Correspondence, diaries, memoires, interviews, account books, inventories, and other original documents, created at the time of an event or during the lifetime of an individual or institution, that can be used to understand people and events of the past, are considered primary source material. Depending upon the project, newspaper and magazine articles, images, film, and so forth may also be considered primary source materials.
To the right are strategies for finding original, transcribed, reprinted, and surrogate versions of primary sources. Tabs on this research guide lead to digital collections of primary sources we own.
Both American National Biography and Oxford Dictionary of National Biography, found under the "Biography and Genealogy" tab, list archives for individuals at the end of the essay on that individual.
To find archives and manuscript collections using Google, or another Web browser, type in the name of the person, event, or country, and combine with the words archives, or in the case of a country, "National Archives."
The following a highly selective list sources for finding archival materials.
To identify guides by country, use the LC Subject Heading “Manuscripts -- Country -- Catalogs,” entering the relevant country name. For guides to manuscript collections on particular topics, use the subheadings “Manuscripts -- Catalogs” or “Sources -- Bibliography -- Catalogs.” For example, you might use the headings “
The library catalog is a good place to start when searching for primary source materials such as correspondence, diaries, memoires, records, and other types of documents, either held in the library's Special Collections and Archives division, reprinted as books, or microform or digital surragates of the original.
Monographs written at the time of the event can make useful primary source material.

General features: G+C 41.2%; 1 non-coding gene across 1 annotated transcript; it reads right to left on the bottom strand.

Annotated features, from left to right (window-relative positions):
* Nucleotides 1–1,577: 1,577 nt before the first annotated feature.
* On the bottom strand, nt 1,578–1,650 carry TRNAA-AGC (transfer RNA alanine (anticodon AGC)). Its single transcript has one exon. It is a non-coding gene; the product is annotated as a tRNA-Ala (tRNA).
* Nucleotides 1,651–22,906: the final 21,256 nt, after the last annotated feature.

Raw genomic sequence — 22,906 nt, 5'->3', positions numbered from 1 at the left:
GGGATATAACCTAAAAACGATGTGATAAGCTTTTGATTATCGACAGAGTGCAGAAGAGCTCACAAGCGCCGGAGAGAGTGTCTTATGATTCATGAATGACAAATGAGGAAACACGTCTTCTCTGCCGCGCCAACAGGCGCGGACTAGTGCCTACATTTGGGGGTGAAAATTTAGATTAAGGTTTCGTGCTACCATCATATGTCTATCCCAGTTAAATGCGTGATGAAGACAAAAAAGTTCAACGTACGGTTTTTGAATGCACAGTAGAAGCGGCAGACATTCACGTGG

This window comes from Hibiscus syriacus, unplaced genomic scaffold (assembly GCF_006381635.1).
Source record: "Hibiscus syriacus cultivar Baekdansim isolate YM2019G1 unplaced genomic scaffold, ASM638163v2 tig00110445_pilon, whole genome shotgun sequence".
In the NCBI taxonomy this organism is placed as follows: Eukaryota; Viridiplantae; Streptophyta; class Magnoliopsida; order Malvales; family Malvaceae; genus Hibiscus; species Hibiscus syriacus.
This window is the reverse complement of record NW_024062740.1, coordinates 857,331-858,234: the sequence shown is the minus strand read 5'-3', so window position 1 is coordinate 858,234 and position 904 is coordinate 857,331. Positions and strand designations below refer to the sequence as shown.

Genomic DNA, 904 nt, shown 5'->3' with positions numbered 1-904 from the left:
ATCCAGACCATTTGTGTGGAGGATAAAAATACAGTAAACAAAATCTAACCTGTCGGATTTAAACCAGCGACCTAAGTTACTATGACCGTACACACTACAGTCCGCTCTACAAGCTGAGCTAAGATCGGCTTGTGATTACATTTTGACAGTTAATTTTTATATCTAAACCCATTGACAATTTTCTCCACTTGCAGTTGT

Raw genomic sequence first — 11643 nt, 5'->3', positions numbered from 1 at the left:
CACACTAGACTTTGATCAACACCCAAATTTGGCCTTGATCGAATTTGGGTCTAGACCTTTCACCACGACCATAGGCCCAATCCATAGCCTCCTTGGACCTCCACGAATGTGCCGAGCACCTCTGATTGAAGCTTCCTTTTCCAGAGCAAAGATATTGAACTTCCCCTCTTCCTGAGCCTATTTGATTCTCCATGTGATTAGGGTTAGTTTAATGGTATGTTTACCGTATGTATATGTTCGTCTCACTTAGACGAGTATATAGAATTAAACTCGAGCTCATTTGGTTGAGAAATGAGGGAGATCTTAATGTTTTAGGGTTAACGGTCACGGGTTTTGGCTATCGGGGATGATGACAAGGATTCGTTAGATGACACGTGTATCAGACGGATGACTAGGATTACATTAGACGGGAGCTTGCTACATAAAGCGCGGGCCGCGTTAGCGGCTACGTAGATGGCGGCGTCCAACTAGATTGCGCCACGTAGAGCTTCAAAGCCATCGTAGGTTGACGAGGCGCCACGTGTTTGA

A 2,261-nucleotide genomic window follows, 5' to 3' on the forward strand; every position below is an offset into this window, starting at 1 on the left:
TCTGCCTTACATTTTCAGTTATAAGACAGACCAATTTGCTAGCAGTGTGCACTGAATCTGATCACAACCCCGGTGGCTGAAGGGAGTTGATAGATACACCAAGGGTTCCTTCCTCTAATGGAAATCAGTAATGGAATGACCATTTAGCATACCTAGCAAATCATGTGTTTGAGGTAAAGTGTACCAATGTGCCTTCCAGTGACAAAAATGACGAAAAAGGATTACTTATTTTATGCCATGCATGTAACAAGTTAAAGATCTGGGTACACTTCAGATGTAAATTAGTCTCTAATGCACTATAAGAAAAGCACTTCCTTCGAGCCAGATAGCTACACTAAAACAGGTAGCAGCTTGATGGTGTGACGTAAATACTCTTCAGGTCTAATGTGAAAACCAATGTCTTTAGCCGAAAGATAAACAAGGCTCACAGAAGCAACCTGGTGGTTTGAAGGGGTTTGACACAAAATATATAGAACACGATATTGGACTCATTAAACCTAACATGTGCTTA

The terms, diaries, personal narratives, correspondence, interviews, sources, archives, manuscripts, and document* can be added to a keyword search, to locate primary sources in the library catalog, Prospector, and WorldCat. For example, if looking for primary source materials regarding Che Guevara, you can do a keyword search as follows:
che guevara diaries
che guevara correspondence
All but the last of the above terms are subheadings that appear frequently in Library of Congress Subject Headings (LCSH).
Examples of LC Subject Headings with terms indicating primary source material underlined:
Read the introduction and/or preface, or look at the bibliographic citations for the individual transcriptions to discover where the documents consulted are kept.
A search in WorldCat and limited to "Archival Materials" will retrieve records for physical archives or archives that have been reproduced in some other format, such as microform.
For additional sources to find archival materials, consult other boxes in this section.
When searching in databases for surrogate primary sources, determine what vocabulary was used to describe the event and search using those terms.
Thanks to Michael Levine-Clark for allowing me to use his text about primary source research from his chapter, "Historical Research," in Research Within the Disciplines: Foundations for Library Reference and Library Instruction, Peggy Keeran et al *Lanham, MD: Scarecrow Press, 2007) 61-82.
For additional primary source digital collections, click on the Databases on the library homepage...
...and the select the "All Database Types" dropdown menu on the next screen to see all types of digital primary sources: